In this example, the marketing funnel starts with generating awareness through targeted ads, moves prospects through the stages of interest, consideration, intent, and evaluation, culminating in the purchase stage. The post-purchase stage focuses on nurturing the customer relationship and encouraging loyalty and advocacy. The marketing funnel helps guide the brand's strategies and tactics at each stage to attract, engage, and convert prospects into loyal customers.

Illustration of the AIDA funnel.
"The marketing funnel visualises the customer's journey from awareness to purchase. By understanding and optimising each stage, marketers can move prospects closer to conversion and drive long-term engagement."

Paul Mills
CEO & Founder, VCMO

Different Types of Marketing Funnels.

There are several types of marketing funnels that businesses can employ, depending on their specific goals, target audience, and industry. Here are four common types of marketing funnels:

Traditional Funnel

The traditional marketing funnel follows the linear progression from awareness to purchase. It consists of the stages of awareness, interest, consideration, intent, and purchase. This funnel is widely used and applicable to various industries and businesses.

Inverted Funnel

The inverted funnel, also known as the flywheel model, challenges the traditional linear approach. It focuses on customer satisfaction and advocacy as the primary driver of business growth. The stages in this funnel include attract, engage, delight, and empower. The goal is to provide an exceptional customer experience to turn customers into brand advocates who drive further growth through referrals and positive word-of-mouth.

Multi-Channel Funnel

The multi-channel funnel acknowledges that customers engage with brands through various touchpoints and channels. This funnel takes into account the complexity of the customer journey and includes stages such as online ads, social media engagement, email marketing, content marketing, offline events, and more. The goal is to track and optimise customer interactions across multiple channels to maximise conversions and engagement.

eCommerce Funnel

The eCommerce funnel is specifically tailored for online retail businesses. It focuses on driving website traffic, optimising product pages, and increasing conversions. The stages in this funnel typically include awareness, consideration, purchase, and retention. eCommerce businesses employ strategies such as search engine optimisation (SEO), pay-per-click advertising (PPC), conversion rate optimisation (CRO), and email marketing to drive traffic, convert leads, and retain customers.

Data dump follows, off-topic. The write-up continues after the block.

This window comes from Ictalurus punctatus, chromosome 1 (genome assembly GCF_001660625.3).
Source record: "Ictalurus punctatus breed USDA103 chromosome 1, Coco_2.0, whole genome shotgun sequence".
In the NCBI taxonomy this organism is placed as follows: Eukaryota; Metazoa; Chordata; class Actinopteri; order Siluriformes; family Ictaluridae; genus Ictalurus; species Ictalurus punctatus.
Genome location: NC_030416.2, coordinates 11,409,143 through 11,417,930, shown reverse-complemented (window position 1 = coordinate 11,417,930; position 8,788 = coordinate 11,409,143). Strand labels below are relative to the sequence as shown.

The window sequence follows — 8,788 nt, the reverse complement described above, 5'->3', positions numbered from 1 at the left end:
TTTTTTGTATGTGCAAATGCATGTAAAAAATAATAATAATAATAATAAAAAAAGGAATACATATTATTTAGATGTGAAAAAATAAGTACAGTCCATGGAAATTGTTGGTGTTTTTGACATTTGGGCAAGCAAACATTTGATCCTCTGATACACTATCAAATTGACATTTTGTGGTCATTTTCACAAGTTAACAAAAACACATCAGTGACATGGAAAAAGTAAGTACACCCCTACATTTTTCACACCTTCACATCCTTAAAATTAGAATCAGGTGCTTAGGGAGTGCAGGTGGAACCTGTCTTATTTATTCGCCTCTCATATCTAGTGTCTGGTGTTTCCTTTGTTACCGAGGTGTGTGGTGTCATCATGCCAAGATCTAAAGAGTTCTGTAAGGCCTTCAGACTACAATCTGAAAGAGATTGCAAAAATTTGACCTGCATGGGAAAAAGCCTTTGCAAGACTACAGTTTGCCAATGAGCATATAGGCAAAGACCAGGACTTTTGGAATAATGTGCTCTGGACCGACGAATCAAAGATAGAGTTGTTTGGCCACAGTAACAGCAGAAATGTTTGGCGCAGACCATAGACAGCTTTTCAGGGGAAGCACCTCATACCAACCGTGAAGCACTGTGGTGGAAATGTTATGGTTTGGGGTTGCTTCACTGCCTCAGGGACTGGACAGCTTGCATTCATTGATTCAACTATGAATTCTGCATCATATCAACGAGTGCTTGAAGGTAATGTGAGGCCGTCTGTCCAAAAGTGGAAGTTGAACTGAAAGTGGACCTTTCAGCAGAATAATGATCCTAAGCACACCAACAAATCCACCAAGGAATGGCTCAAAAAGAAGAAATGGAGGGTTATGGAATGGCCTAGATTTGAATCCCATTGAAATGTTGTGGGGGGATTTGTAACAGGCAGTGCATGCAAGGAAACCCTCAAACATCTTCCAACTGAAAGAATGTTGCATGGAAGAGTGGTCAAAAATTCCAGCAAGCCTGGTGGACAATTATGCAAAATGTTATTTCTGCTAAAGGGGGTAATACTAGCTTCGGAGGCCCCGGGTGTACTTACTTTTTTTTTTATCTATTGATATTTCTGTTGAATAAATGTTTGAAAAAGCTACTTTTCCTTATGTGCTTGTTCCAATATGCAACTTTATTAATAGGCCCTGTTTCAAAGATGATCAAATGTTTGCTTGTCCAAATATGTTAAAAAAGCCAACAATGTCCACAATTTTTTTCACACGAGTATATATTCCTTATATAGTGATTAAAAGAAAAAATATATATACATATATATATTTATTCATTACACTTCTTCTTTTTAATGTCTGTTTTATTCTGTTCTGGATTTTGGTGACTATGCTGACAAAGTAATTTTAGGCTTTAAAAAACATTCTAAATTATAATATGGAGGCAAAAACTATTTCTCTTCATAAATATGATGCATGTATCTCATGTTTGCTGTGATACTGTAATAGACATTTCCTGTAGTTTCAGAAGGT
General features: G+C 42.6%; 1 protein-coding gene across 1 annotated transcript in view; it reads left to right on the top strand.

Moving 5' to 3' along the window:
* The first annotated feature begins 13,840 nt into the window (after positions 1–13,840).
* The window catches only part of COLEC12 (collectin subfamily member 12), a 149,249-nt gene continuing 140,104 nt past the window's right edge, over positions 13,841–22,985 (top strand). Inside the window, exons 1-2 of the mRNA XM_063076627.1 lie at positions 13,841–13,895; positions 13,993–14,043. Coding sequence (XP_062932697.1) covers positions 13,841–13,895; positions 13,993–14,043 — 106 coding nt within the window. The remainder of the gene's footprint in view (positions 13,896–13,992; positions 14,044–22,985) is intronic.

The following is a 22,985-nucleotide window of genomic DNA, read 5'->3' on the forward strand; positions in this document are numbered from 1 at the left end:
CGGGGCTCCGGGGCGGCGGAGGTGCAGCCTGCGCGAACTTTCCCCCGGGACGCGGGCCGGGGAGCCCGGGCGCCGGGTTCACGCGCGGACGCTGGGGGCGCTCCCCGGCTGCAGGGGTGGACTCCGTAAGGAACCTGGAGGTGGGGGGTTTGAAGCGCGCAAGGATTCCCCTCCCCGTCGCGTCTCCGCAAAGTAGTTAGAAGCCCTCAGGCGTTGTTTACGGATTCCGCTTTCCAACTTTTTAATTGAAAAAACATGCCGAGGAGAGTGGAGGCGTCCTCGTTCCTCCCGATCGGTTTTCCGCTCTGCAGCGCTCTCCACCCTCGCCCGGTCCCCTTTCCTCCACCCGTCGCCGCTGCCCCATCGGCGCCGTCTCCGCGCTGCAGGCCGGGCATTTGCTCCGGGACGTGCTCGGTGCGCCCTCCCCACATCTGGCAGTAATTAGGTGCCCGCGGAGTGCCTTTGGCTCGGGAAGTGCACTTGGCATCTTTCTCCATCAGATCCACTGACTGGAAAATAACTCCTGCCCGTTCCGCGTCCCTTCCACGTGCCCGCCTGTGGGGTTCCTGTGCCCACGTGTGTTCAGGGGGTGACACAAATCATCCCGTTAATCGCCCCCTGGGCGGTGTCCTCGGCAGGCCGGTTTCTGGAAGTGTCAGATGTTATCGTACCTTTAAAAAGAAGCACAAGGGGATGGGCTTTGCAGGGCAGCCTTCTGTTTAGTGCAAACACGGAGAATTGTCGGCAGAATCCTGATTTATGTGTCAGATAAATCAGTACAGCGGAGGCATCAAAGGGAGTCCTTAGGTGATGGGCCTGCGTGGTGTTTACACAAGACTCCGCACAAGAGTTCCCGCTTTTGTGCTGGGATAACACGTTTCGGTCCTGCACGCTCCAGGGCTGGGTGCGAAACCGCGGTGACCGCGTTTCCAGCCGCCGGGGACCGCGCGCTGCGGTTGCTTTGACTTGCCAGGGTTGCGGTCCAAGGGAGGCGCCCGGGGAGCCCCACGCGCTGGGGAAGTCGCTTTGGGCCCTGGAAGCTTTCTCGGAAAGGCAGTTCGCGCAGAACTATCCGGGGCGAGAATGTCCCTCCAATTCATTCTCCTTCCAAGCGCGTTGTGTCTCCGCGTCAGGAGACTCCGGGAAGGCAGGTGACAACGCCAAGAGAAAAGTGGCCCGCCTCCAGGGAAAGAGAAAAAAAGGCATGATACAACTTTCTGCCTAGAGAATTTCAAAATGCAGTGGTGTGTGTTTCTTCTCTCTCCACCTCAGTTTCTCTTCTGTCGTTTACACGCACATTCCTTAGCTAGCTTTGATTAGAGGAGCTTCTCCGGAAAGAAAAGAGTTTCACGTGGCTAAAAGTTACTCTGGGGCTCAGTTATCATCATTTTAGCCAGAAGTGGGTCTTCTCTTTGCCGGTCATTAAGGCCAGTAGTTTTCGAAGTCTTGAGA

It's important to note that these funnels serve as conceptual frameworks, and the specific stages and terminology can vary based on individual businesses and marketing strategies. The chosen funnel should align with the business objectives, target audience, and industry dynamics to effectively guide marketing efforts and optimise conversions at each stage of the customer journey.

Building Marketing Funnels.

Creating a marketing funnel involves several steps to ensure its effectiveness in attracting and converting prospects into customers. Here is a general guide on how to create a marketing funnel:

  1. Define Your Target Audience: Start by clearly identifying your target audience and understanding their needs, preferences, and behaviours. This will help you tailor your marketing messages and strategies to effectively reach and engage them.
  2. Determine Your Marketing Goals: Define your marketing goals and objectives. These could include increasing brand awareness, generating leads, driving conversions, or fostering customer loyalty. Clearly defined goals will guide your funnel creation process and help measure its success.
  3. Identify the Stages of Your Funnel: Map out the stages that prospects typically go through before making a purchase. Common stages include awareness, interest, consideration, intent, and purchase. Adapt these stages based on your specific business and target audience.
  4. Create Content for Each Stage: Develop relevant and compelling content for each stage of the funnel. This content should align with the needs and interests of your target audience at each specific stage. Examples include blog posts, videos, case studies, whitepapers, webinars, and product demos.
  5. Build Landing Pages: Create landing pages that are optimised for each stage of the funnel. These pages should provide valuable information and encourage prospects to take the desired action, such as signing up for a newsletter, downloading a resource, or making a purchase. Optimise the design and copy to maximise conversions.
  6. Implement Lead Capture Mechanisms: Incorporate lead capture mechanisms throughout your funnel to collect prospect information. This can include email sign-up forms, gated content that requires contact details, or chatbots that engage with visitors and gather data.
  7. Nurture Leads: Develop a lead nurturing strategy to engage and build relationships with prospects. Use email marketing, personalised communications, and targeted content to keep leads interested and guide them through the funnel.
  8. Implement Conversion Optimisation Tactics: Continuously optimise your funnel to improve conversion rates. This may involve A/B testing different elements, analysing data, and making data-driven improvements to your content, landing pages, and user experience.
  9. Measure and Analyse: Track and measure key metrics at each stage of the funnel to evaluate its performance. This can include metrics such as website traffic, click-through rates, conversion rates, and customer acquisition costs. Analyse the data to identify areas of improvement and make informed adjustments to your funnel strategies.
  10. Iteratively Improve: Use the insights gained from analytics to refine and enhance your marketing funnel over time. Adapt your strategies, content, and tactics based on customer feedback and evolving market trends to ensure ongoing effectiveness.